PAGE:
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I have a table that has a column named category. The column category has values like "6,7,9,22,44". I would like to know if this approach is an efficient approach for SQL Server 2005 or 2008. I basically pass in the "6,7,9,22,44" value to the stored procedure. I am open links/suggestions for a better approach.

~~~~~~~~~~~~~~~~~~~~~~~~~~~~~~~~~~~~~~~~~~~~~~~~~~~~ Note: I should clarify that I am maintaining an app written by someone else and the category column already has comma separated values. I would have placed the data in a separate table but I won't be able to do that in the short term. With regards to SQL Injection - The column is populated by values checked from a checkbox list. Users cannot type in or enter any data that would affect that specific stored proc. Is SQL injection still possible with that scenario? Please explain how. Thanks. ~~~~~~~~~~~~~~~~~~~~~~~~~~~~~~~~~~~~~~~~~~~~~~~~~~~~

CREATE PROCEDURE [dbo].[GetCategories]
    -- Add the parameter that contain the string that is passed in
    @catstring varchar(300)
AS
DECLARE @SQLQuery nvarchar(500); 
BEGIN

    /* Build Transact-SQL String with parameter value */
    SET @SQLQuery = 'select id,category from categoryTable where id in ('+ @catstring +')' 
    /* Execute Transact-SQL String */
    EXECUTE(@SQLQuery)
END
GO
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No. Your code is susceptible to SQL injection. –  Jack Maney Mar 5 '12 at 20:50
    
It's not good to store comma-separated values in a column. –  ypercube Mar 5 '12 at 20:53
    
Are you using C# or other server-side programming language? –  Meryovi Mar 5 '12 at 20:58
    
@Jason and Jack Maney - With regards to SQL Injection - The column is populated by values checked from a checkbox list. Users cannot type in or enter any data that would affect the stored proc. Is SQL injection still possible with that scenario? Please explain how. Thanks. –  user1095808 Mar 5 '12 at 21:08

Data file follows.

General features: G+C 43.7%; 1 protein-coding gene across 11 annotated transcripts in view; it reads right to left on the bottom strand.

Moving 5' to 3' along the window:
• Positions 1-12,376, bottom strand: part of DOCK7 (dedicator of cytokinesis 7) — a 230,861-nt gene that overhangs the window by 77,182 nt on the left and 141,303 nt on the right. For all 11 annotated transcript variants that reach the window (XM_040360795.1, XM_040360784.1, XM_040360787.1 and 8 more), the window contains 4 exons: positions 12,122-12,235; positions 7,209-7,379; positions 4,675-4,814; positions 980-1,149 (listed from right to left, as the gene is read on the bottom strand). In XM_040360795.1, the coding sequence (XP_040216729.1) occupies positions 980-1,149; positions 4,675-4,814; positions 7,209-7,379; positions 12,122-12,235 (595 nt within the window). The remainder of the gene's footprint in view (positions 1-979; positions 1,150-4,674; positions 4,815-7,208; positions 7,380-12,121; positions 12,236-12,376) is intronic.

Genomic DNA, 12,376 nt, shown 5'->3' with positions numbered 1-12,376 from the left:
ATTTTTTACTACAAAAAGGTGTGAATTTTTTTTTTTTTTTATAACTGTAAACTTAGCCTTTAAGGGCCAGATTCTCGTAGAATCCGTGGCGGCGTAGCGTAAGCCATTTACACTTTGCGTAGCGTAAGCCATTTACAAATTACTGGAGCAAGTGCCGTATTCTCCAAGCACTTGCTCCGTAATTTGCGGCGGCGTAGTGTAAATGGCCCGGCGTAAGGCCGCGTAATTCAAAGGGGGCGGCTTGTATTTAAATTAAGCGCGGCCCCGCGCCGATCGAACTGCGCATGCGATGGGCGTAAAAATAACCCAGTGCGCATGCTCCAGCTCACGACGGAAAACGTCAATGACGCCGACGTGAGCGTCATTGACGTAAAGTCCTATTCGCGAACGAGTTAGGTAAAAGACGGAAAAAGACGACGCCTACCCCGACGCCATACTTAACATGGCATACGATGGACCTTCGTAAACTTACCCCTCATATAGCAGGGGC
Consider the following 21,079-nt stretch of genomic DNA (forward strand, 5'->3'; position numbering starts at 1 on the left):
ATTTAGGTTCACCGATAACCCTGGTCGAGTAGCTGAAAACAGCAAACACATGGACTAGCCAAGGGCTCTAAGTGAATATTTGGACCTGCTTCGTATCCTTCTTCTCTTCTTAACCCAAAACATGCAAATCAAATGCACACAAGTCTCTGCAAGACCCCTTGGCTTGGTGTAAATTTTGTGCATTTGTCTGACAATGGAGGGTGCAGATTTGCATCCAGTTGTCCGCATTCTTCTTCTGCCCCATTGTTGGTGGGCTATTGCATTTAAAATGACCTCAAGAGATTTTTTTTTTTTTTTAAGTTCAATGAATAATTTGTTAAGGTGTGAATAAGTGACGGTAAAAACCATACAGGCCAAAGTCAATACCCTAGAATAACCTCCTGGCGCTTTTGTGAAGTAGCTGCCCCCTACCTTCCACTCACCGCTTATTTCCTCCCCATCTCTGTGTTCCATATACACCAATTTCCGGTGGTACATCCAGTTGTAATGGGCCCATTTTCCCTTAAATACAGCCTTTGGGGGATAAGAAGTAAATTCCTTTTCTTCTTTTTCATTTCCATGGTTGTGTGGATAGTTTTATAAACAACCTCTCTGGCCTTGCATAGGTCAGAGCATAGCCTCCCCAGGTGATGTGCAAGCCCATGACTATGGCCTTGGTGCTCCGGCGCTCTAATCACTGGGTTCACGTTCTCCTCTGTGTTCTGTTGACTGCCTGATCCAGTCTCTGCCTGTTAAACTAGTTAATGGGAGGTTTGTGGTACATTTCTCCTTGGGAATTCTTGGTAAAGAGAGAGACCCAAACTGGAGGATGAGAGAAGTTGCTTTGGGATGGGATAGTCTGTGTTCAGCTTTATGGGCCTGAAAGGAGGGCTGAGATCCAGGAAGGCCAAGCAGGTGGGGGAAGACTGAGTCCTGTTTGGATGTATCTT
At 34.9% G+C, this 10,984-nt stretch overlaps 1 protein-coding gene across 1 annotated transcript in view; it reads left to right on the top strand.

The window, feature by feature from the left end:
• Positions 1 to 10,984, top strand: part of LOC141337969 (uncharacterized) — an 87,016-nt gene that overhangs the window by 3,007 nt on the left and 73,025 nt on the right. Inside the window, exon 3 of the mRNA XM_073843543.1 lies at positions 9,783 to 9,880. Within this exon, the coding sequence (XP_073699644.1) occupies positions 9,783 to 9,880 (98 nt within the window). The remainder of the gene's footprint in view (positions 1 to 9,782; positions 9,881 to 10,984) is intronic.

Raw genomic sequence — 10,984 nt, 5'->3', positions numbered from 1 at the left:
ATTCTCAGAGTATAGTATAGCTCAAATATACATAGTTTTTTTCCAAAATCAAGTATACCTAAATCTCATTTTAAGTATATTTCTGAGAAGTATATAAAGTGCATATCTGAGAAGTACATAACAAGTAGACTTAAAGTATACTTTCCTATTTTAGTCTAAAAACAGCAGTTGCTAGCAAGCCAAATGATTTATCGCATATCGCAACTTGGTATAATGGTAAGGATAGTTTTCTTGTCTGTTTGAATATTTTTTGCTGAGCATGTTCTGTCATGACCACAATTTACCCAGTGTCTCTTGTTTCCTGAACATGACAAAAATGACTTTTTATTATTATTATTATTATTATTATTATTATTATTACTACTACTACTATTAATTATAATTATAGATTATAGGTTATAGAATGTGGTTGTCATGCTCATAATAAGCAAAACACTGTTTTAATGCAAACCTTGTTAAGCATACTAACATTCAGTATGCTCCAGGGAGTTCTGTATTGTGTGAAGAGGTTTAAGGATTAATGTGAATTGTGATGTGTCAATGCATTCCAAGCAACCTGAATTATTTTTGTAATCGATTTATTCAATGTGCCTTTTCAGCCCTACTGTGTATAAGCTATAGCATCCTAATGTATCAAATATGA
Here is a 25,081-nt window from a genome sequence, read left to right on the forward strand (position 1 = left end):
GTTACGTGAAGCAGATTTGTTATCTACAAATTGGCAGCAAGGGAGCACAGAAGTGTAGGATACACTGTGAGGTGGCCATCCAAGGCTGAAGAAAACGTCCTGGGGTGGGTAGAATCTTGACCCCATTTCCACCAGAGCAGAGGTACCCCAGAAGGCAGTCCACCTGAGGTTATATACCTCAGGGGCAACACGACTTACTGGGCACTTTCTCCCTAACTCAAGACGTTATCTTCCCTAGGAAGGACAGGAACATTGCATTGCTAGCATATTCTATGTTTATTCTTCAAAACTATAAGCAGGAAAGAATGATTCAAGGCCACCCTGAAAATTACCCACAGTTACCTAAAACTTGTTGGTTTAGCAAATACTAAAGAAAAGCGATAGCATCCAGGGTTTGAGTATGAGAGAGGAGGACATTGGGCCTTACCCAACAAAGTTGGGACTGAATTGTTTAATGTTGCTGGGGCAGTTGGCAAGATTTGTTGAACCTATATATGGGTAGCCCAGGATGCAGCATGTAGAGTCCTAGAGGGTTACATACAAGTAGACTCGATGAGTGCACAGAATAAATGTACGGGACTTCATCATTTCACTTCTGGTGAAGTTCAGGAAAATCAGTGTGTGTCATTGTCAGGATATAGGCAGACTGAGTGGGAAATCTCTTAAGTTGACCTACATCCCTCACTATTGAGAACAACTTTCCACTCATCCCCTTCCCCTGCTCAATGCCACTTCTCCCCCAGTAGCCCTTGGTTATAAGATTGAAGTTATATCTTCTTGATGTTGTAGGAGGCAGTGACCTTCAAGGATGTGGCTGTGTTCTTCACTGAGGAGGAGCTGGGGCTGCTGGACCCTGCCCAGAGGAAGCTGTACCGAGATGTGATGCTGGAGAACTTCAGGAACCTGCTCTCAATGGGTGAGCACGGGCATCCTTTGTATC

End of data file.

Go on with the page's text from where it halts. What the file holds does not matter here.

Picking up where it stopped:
@others - I am using c# –  user1095808 Mar 5 '12 at 21:08
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2 Answers

This is a very bad idea because it leaves your system open to SQL injection. A malicious user might be able to pass in a string like "') DROP TABLE categoryTable --" (notice the single quote at the beginning of the string), or something worse.

There are plenty of ways to protect yourself against SQL injection, and there are plenty of resources out there. I would suggest you research it on your own since it's too large an area to cover in a single question.

But for your particular problem, I would suggest this website to learn how to create a Table Valued Parameter to pass in a list of integer IDs: http://www.sommarskog.se/arrays-in-sql-2008.html

It's only valid for SQL Server 2008, you should follow the links in that article for solutions for SQL Server 2005 if you need to.

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As Jack said, this creates a possibility of SQL injection. Sommarskog has an excellent look at different ways of handling this at: The Curse and Blessing of Dynamic SQL.

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